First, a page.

CQC inspectors use their professional judgement, supported by objective measures and evidence, to assess services against their five key questions:
- Are they safe?
- Are they effective?
- Are they caring?
- Are they responsive to people’s needs
- Are they well-led?
The CQC expects that people are protected from abuse and avoidable harm.
The CQC expects people's care, treatment and support to achieve good outcomes, promote a good quality of life and be based on the best available evidence.
The CQC expects staff to involve and treat people with compassion, kindness, dignity and respect.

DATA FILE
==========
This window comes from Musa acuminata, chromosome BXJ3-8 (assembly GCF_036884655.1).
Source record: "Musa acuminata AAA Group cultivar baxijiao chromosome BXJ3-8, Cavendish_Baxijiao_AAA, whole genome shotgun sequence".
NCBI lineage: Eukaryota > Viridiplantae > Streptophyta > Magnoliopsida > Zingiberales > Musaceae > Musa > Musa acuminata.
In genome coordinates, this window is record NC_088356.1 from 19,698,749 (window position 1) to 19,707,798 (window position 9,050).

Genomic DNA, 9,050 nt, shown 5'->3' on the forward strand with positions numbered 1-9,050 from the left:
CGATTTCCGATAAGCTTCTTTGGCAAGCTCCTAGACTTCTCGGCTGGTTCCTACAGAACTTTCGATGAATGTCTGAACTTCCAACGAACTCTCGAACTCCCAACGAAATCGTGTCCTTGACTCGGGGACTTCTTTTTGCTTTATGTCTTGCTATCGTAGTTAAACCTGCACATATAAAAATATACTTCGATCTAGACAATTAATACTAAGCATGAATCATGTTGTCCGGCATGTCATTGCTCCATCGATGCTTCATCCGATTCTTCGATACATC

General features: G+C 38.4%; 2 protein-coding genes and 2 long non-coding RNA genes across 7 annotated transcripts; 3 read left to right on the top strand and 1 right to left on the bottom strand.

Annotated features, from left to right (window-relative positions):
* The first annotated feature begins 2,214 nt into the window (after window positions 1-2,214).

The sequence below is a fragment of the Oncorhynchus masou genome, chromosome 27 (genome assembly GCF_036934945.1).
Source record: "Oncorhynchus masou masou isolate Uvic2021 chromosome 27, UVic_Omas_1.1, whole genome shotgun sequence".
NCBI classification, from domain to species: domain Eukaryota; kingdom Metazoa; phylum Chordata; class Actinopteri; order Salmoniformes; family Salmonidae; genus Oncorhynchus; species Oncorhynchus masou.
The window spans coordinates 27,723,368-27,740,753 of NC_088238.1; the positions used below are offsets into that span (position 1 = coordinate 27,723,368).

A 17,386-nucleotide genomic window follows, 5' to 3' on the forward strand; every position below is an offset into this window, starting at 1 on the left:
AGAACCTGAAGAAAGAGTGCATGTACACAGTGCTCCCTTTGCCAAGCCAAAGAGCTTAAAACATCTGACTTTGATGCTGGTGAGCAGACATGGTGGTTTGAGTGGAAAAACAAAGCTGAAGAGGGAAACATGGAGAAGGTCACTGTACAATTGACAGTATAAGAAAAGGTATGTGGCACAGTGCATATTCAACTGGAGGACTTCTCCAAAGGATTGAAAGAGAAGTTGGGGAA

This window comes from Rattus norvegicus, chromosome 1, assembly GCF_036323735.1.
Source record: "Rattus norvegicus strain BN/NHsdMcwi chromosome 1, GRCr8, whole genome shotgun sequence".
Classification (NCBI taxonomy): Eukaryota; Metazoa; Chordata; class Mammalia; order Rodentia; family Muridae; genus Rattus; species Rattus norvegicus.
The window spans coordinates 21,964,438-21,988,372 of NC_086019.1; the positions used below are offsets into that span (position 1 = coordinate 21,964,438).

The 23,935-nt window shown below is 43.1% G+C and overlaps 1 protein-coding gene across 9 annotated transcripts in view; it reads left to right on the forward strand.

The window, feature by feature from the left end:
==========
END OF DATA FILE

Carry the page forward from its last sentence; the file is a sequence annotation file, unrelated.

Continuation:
The CQC expects services to be organised so that they meet people's needs.
The CQC expects the leadership, management and governance of the practice to assure the delivery of high-quality person-centred care, support learning and innovation, and promote an open and fair culture.
Along with the five key question, the CQC looks at the quality of care for the following groups:
- Older people
- People with long-term conditions
- Families, children and young people
- Working age people (including those recently retired and students)
- People whose circumstances make them vulnerable
- People experiencing poor mental health (including those with dementia).